Visual art is synonymous with technology. Though many would disagree. But if one closely scrutinises the relationship between the two diverse ends of the spectrum, one would realise that they are very much connected. Even Madrid-based artist Ana Lamata concurs as her research has primarily been on chronicling the association art has with technology. And she would elaborate on the intrinsic bond the two share in a talk titled ‘To See or Not To See’ at the ongoing The Park’s New Festival 2018 on September 13.
“Nowadays you see artists using augmented reality in their works to explore a new dimension. To tell the same story differently, an artist does rely on technology. It has been a part and parcel of art ever since X-rays and radiography came into picture,” says Ana.
“The technology, in fact, helped us to understand we all are made of the same matter – an atom. You and I are same and that really was a fascinating discovery. This is why even great artists like Picasso have used technology in their craft,” she adds.
This is the first time Ana is visiting India. And she considers herself lucky that the multi-city tour is giving her time to embrace Indian culture and eat Indian food. While she is a researcher and an artist, she is also a trained hat maker. She finds hats a fascinating object. And so much for the love and fascination that Ana is now a hat designer who specialises in making bespoke, custom-made hats. But rather than viewing hats as “fashion objects”, she looks at them as “sculptures”.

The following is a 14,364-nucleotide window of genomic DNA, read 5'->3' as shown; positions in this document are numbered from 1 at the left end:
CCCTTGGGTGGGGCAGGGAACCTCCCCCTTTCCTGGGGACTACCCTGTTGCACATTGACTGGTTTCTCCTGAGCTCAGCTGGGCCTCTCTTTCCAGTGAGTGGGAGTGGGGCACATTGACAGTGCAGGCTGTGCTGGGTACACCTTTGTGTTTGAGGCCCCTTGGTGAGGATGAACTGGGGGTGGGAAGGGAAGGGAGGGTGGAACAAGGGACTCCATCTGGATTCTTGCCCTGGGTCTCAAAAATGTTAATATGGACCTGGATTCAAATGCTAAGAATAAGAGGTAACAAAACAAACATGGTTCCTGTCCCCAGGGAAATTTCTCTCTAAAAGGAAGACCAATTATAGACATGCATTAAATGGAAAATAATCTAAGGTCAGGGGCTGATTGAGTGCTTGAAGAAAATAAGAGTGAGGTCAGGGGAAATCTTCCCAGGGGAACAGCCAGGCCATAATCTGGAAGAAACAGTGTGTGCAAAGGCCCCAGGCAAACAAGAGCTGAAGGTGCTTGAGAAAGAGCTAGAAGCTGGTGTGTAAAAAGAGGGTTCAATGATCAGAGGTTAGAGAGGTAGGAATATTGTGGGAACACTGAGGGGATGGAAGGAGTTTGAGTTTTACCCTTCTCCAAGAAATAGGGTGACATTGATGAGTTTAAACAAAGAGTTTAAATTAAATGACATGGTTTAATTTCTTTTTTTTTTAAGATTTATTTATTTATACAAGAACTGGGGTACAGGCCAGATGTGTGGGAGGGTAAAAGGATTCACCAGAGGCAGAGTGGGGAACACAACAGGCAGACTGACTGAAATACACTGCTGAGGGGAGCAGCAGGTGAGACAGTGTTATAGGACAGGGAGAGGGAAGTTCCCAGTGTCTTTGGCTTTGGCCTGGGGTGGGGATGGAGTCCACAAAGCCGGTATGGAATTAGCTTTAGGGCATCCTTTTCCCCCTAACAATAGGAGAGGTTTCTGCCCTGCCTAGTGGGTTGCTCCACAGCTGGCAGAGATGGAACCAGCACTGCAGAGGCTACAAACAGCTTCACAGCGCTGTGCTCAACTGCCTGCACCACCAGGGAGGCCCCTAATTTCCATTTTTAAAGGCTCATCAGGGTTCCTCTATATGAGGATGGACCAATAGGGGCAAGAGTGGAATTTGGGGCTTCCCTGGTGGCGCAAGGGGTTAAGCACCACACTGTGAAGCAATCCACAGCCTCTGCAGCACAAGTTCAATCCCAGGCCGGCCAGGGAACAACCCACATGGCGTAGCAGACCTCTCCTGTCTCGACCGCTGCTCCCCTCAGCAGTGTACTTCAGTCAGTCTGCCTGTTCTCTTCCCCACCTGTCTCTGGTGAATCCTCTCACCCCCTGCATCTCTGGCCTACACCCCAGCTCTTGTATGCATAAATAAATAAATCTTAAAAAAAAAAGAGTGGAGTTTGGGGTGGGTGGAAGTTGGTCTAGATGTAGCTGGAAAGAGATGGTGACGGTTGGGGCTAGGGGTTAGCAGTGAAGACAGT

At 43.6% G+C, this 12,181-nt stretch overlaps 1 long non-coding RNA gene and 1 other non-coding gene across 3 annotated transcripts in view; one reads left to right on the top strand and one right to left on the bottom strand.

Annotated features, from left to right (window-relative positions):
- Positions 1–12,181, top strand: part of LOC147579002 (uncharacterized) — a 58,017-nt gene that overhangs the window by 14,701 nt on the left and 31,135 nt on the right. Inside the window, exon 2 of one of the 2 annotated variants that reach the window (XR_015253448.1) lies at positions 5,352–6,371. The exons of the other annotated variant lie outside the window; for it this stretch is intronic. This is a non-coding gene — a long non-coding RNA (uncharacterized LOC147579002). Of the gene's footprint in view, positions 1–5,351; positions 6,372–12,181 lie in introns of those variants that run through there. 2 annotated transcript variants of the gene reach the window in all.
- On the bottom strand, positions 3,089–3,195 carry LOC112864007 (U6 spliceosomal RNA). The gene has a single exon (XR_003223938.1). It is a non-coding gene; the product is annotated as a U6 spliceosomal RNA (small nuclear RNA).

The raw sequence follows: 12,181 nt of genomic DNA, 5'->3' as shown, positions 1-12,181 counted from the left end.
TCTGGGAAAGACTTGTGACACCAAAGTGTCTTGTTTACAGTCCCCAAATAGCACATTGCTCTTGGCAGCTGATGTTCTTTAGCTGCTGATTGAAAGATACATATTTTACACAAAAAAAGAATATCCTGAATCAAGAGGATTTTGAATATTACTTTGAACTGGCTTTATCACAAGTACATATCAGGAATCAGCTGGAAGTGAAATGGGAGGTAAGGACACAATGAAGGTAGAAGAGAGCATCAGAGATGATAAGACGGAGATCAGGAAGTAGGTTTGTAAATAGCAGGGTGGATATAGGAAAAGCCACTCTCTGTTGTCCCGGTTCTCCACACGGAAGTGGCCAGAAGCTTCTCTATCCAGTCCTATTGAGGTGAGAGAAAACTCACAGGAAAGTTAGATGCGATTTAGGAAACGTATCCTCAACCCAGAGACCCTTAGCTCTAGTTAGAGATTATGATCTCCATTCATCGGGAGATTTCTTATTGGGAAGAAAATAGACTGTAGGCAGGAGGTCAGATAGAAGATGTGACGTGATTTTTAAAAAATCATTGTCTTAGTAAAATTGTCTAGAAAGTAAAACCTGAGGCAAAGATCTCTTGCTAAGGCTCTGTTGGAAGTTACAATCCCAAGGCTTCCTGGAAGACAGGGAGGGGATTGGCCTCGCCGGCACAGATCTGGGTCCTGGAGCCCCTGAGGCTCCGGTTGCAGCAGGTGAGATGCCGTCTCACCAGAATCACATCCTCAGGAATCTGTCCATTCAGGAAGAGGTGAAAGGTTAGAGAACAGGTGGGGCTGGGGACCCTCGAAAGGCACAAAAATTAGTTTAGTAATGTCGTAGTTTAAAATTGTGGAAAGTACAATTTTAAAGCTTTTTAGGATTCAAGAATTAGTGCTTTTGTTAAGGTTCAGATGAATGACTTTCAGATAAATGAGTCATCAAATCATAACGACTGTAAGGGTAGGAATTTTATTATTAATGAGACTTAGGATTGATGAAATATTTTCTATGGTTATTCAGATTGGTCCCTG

“They are a piece of art and powerful objects too. They are also symbolic of a particular culture and identity. In fact, clothing and hats are ways of expressing our identity. They are the cultural markers that need to be preserved,” she says.
Referring to the German and Russian schools of thoughts, she says that they propagated the philosophy that “everything that surrounds us is art”. One shouldn’t distinguish or put label on art. It is a way of seeing and observing. “All the objects around us, even if it is a piece of furniture or a paper, has a story. Good or bad, doesn’t matter. But if we deliberate and not look at ‘art’ as ‘art’, or go by the definition of art, then we will realise the real meaning of art,” she says.
So far her talk has generated generous response and has also led to a stimulation of ideas with the audience. The talk goes beyond the realm of art and technology and is aimed at breaking many myths surrounding art. “Have had enriching exchanges of ideas. Really looking forward to be in Delhi,” she signs off.
‘To See or Not To See’ will be held at 4 pm on September 13 at The Park.